Browsing Hearing & Speech Sciences by Subject "Aging"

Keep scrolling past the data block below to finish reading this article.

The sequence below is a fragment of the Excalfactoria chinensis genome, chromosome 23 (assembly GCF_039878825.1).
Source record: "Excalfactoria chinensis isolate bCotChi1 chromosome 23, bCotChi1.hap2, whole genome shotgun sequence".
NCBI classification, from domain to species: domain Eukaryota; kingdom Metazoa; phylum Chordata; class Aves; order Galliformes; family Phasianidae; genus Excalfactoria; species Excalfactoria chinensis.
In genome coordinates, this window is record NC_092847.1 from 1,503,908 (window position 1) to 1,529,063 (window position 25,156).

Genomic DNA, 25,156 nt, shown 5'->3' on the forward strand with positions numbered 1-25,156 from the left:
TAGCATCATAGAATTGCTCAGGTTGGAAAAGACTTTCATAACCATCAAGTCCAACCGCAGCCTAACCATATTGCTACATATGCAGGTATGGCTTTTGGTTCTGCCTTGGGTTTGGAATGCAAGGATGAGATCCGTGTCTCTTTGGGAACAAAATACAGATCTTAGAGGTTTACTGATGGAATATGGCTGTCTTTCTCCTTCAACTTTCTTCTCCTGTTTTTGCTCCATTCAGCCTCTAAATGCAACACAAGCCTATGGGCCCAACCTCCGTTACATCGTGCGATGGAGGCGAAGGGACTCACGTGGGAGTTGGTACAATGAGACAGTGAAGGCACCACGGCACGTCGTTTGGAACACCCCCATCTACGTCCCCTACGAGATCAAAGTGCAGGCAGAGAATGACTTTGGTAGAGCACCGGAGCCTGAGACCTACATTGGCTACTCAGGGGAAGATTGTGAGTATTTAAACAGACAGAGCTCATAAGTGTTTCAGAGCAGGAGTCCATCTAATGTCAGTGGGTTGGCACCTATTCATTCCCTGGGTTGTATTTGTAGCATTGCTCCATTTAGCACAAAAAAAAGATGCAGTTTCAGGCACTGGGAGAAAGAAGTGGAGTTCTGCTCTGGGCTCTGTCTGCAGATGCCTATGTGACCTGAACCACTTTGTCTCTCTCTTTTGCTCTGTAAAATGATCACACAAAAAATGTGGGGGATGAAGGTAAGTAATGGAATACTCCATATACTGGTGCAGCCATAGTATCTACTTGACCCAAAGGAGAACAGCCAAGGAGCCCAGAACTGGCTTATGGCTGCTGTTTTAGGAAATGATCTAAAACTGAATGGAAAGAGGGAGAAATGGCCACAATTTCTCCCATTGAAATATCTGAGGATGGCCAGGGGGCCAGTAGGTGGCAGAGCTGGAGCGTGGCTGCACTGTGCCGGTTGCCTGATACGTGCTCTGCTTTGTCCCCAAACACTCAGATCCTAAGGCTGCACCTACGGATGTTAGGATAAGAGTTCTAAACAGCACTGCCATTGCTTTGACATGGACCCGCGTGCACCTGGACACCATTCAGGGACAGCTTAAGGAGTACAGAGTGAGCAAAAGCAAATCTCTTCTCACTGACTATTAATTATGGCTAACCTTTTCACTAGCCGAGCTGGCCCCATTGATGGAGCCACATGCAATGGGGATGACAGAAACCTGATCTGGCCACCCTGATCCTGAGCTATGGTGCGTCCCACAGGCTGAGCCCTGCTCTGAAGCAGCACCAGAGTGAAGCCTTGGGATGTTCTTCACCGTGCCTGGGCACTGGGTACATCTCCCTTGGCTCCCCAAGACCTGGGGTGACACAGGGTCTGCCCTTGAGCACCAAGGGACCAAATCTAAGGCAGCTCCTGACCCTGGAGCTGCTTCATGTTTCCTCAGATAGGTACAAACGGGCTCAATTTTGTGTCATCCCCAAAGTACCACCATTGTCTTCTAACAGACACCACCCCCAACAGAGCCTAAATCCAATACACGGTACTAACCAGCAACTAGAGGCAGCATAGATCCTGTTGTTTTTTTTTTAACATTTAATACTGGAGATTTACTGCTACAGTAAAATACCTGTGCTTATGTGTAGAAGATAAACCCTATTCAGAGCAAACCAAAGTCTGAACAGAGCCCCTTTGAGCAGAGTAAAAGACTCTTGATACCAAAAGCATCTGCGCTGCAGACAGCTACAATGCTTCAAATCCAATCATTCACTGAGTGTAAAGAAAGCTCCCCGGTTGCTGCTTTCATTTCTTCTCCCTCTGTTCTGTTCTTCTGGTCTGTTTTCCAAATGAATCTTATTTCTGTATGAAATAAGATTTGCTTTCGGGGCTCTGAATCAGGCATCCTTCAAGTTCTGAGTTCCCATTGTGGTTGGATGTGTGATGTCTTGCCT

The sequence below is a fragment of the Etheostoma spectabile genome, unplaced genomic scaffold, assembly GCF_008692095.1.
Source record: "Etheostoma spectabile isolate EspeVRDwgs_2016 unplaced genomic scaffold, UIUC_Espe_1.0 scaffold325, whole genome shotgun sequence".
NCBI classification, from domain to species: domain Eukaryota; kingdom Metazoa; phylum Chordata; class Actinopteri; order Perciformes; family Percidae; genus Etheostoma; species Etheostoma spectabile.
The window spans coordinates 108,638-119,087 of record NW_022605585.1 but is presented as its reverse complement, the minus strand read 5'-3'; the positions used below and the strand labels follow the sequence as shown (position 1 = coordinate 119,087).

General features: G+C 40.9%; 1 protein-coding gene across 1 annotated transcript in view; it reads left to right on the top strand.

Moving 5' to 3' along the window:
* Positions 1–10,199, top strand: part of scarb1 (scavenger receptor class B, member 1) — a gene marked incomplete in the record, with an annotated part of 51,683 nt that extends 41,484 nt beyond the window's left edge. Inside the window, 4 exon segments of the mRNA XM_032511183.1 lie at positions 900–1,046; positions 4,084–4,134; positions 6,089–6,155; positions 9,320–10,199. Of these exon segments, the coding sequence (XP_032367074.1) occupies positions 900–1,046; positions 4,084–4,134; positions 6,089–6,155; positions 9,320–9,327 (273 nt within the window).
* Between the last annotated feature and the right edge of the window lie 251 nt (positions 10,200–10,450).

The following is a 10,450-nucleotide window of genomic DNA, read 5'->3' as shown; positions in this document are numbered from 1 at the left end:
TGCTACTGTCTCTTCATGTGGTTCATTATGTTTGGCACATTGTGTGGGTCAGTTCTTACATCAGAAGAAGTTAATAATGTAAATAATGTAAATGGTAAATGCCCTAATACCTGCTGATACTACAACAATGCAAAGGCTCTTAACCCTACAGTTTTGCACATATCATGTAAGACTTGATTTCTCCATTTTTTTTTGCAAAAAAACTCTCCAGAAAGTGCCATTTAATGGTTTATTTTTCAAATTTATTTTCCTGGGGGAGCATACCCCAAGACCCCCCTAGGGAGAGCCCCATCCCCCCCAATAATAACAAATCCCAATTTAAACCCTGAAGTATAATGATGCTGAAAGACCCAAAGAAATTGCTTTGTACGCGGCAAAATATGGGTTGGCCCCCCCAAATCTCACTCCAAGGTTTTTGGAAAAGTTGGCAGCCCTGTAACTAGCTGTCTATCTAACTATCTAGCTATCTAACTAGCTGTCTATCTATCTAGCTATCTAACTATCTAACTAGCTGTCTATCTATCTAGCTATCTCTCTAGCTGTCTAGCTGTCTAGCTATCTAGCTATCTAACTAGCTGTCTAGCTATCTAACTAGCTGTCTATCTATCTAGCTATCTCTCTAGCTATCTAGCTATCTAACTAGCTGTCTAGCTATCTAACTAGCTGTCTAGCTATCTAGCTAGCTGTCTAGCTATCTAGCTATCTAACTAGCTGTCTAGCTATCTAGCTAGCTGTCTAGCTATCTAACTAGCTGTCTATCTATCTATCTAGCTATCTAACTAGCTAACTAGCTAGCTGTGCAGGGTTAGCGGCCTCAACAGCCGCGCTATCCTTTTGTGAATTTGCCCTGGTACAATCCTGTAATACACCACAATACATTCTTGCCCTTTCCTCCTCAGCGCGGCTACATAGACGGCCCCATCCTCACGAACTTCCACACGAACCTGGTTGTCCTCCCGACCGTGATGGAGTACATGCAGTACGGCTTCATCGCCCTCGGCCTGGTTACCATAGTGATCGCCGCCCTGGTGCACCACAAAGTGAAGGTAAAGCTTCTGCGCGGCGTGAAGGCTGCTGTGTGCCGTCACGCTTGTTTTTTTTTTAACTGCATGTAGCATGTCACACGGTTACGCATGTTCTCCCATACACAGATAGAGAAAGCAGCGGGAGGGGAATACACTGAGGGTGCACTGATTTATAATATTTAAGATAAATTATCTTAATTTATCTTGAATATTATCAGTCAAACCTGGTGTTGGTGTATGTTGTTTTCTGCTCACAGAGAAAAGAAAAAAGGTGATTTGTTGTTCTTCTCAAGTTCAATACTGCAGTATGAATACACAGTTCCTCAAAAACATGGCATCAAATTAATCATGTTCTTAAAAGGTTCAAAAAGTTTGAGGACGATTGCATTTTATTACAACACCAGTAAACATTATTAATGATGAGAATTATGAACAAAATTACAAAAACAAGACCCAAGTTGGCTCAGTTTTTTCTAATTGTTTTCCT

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ItemAge Effects on Perceptual Organization of Speech in Realistic Environments(2017) Bologna, William Joseph; Dubno, Judy R; Gordon-Salant, Sandra; Hearing and Speech Sciences; Digital Repository at the University of Maryland; University of Maryland (College Park, Md.)Communication often occurs in environments where background sounds fluctuate and mask portions of the intended message. Listeners use envelope and periodicity cues to group together audible glimpses of speech and fill in missing information. When the background contains other talkers, listeners also use focused attention to select the appropriate target talker and ignore competing talkers. Whereas older adults are known to experience significantly more difficulty with these challenging tasks than younger adults, the sources of these difficulties remain unclear. In this project, three related experiments explored the effects of aging on several aspects of speech understanding in realistic listening environments. Experiments 1 and 2 determined the extent to which aging affects the benefit of envelope and periodicity cues for recognition of short glimpses of speech, phonemic restoration of missing speech segments, and/or segregation of glimpses with a competing talker. Experiment 3 investigated effects of age on the ability to focus attention on an expected voice in a two-talker environment. Twenty younger adults and 20 older adults with normal hearing participated in all three experiments and also completed a battery of cognitive measures to examine contributions from specific cognitive abilities to speech recognition. Keyword recognition and cognitive data were analyzed with an item-level logistic regression based on a generalized linear mixed model. Results indicated that older adults were poorer than younger adults at glimpsing short segments of speech but were able use envelope and periodicity cues to facilitate phonemic restoration and speech segregation. Whereas older adults performed poorer than younger adults overall, these groups did not differ in their ability to focus attention on an expected voice. Across all three experiments, older adults were poorer than younger adults at recognizing speech from a female talker both in quiet and with a competing talker. Results of cognitive tasks indicated that faster processing speed and better visual-linguistic closure were predictive of better speech understanding. Taken together these results suggest that age-related declines in speech recognition may be partially explained by difficulty grouping short glimpses of speech into a coherent message, which may be particularly difficult for older adults when the talker is female. ItemEffects of Age, Hearing Loss and Cognition on Discourse Comprehension and Speech Intelligibility Performance(2020) Schurman, Jaclyn; Gordon-Salant, Sandra; Hearing and Speech Sciences; Digital Repository at the University of Maryland; University of Maryland (College Park, Md.)Discourse comprehension requires listeners to interpret the meaning of an incoming message, integrate the message into memory and use the information to respond appropriately. Discourse comprehension is a skill required to effectively communicate with others in real time. The overall goal of this research is to determine the relative impact of multiple environmental and individual factors on discourse comprehension performance for younger and older adults with and without hearing loss using a clinically feasible testing approach. Study 1 focused on the impact of rapid speech on discourse comprehension performance for younger and older adults with and without hearing loss. Study 2 focused on the impact of background noise and masker type on discourse comprehension performance for younger and older adults with and without hearing loss. The influences of cognitive function and speech intelligibility were also of interest. The impact of these factors was measured using a self-selection paradigm in both studies. Listeners were required to self-select a time-compression ratio or signal-to-noise ratio (SNR) where they could understand and effectively answer questions about the discourse comprehension passages. Results showed that comprehension accuracy performance was held relatively constant across groups and conditions, but the time-compression ratios and SNRs varied significantly. Results in both studies demonstrated significant effects of age and hearing loss on the self-selection of listening rate and SNR. This result suggests that older adults are at a disadvantage for rapid speech and in the presence of background noise during a discourse comprehension task compared to younger adults. Older adults with hearing loss showed an additional disadvantage compared to older normal-hearing listeners for both difficult discourse comprehension tasks. Cognitive function, specifically processing speed and working memory, was shown to predict self-selected time-compression ratio and SNR. Understanding the effects of age, hearing loss and cognitive decline on discourse comprehension performance may eventually help mitigate these effects in real world listening situations. ItemThe Effects of Aging on Lexical Access(2011) Tower, Kathryn Rachel; Faroqi-Shah, Yasmeen; Hearing and Speech Sciences; Digital Repository at the University of Maryland; University of Maryland (College Park, Md.)As the U.S. population ages, the need to understand how language changes with age becomes more important. Difficulty with word retrieval is one of the most notable changes as individuals age (Burke & Shafto, 2004); however, theoretical models of aging disagree on the cause. Two prominent theories are the impaired lexical access hypothesis and the general slowing theory. The present study aimed to explore these two ideas using magnetoencephalography (MEG). A young adult group (N=17, mean age 20.6 years) and an older adult group (N=9, mean age =64.6 years) participated in a lexical decision task using verbs. MEG latency data corresponding to lexical access found no between-group difference. Behavioral response times were significantly slower in the older group. Results point either to the idea that linguistic difficulties experienced by older individuals are the result of reduced abilities in phonological or motor processing, or that while lexical representations remain intact, the connections between them become less efficient with age. ItemEffects of talker familiarity on speech understanding and cognitive effort in complex environments.(2020) Cohen, Julie; Gordon-Salant, Sandra; Brungart, Douglas S.; Hearing and Speech Sciences; Digital Repository at the University of Maryland; University of Maryland (College Park, Md.)The long-term goal of this project is to understand the cognitive mechanisms responsible for familiar voice (FV) benefit in real-world environments, and to develop means to exploit the FV benefit to increase saliency of attended speech for older adults with hearing loss. Older adults and those with hearing loss have greater difficulty in noisy environments than younger adults, due in part to a reduction in available cognitive resources. When older listeners are in a challenging environment, their reduced cognitive resources (i.e., working memory and inhibitory control) can result in increased listening effort to maintain speech understanding performance. Both younger and older listeners were tested in this study to determine if the familiar voice benefit varies with listener age under various listening conditions. Study 1 examined whether a FV improves speech understanding and working memory during a dynamic speech understanding task in a real-world setting for couples of younger and older adults. Results showed that both younger and older adults exhibited a talker familiarity benefit to speech understanding performance, but performance on a test of working memory capacity did not vary as a function of talker familiarity. Study 2 examined if a FV improves speech understanding in a simulated cocktail-party environment in a lab setting by presenting multi-talker stimuli that were either monotic or dichotic. Both YNH and ONH groups exhibited a familiarity benefit in monotic and dichotic listening conditions. However, results also showed that talker familiarity benefit in the monotic conditions varied as a function of talker identification accuracy. When the talker identification was correct, speech understanding was similar when listening to a familiar masker or when both voices were unfamiliar. However, when talker identification was incorrect, listening to a familiar masker resulted in a decline in speech understanding. Study 3 examined if a FV improves performance on a measure of auditory working memory. ONH listeners with higher working memory capacity exhibited a benefit in performance when listening to a familiar vs. unfamiliar target voice. Additionally, performance on the 1-back test varied as a function of working memory capacity and inhibitory control. Taken together, talker familiarity is a beneficial cue that both younger and older adults can utilize when listening in complex environments, such as a restaurant or a crowded gathering. Listening to a familiar voice can improve speech understanding in noise, particularly when the noise is composed of speech. However, this benefit did not impact performance on a high memory load task. Understanding the role that familiar voices may have on the allocation of cognitive resources could result in improved aural rehabilitation strategies and may ultimately facilitate improvements in partner communication in complex real-world environments. ItemINFLUENCE OF SUPPORTIVE CONTEXT AND STIMULUS VARIABILITY ON RAPID ADAPTATION TO NON-NATIVE SPEECH(2021) Bieber, Rebecca; Gordon-Salant, Sandra; Anderson, Samira; Hearing and Speech Sciences; Digital Repository at the University of Maryland; University of Maryland (College Park, Md.)Older listeners, particularly those with age-related hearing loss, report a high level of difficulty in perception of non-native speech when queried in clinical settings. In an increasingly global society, addressing these challenges is an important component of providing auditory care and rehabilitation to this population. Prior literature shows that younger listeners can quickly adapt to both unfamiliar and challenging auditory stimuli, improving their perception over a short period of exposure. Prior work has suggested that a protocol including higher variability of the speech materials may be most beneficial for learning; variability within the stimuli may serve to provide listeners with a larger range of acoustic information to map onto higher level lexical representations. However, there is also evidence that increased acoustic variability is not beneficial for all listeners. Listeners also benefit from the presence of semantic context during speech recognition tasks. It is less clear, however, whether older listeners derive more benefit than younger listeners from supportive context; some studies find increased benefit for older listeners, while others find that the context benefit is similar in magnitude across age groups.This project comprises a series of experiments utilizing behavioral and electrophysiologic measures designed to examine the contributions of acoustic variability and semantic context in relation to speech recognition during the course of rapid adaptation to non-native English speech. Experiment 1 examined the effects of increasing stimulus variability on behavioral measures of rapid adaptation. The results of the study indicated that stimulus variability impacted overall levels of recognition, but did not affect rate of adaptation. This was confirmed in Experiment 2, which also showed that degree of semantic context influenced rate of adaptation, but not overall performance levels. In Experiment 3, younger and older normal-hearing adults showed similar rates of adaptation to a non-native talker regardless of context level, though talker accent and context level interacted to the detriment of older listeners’ speech recognition. When cortical responses were examined, younger and older normal-hearing listeners showed similar predictive processing effects for both native and non-native speech.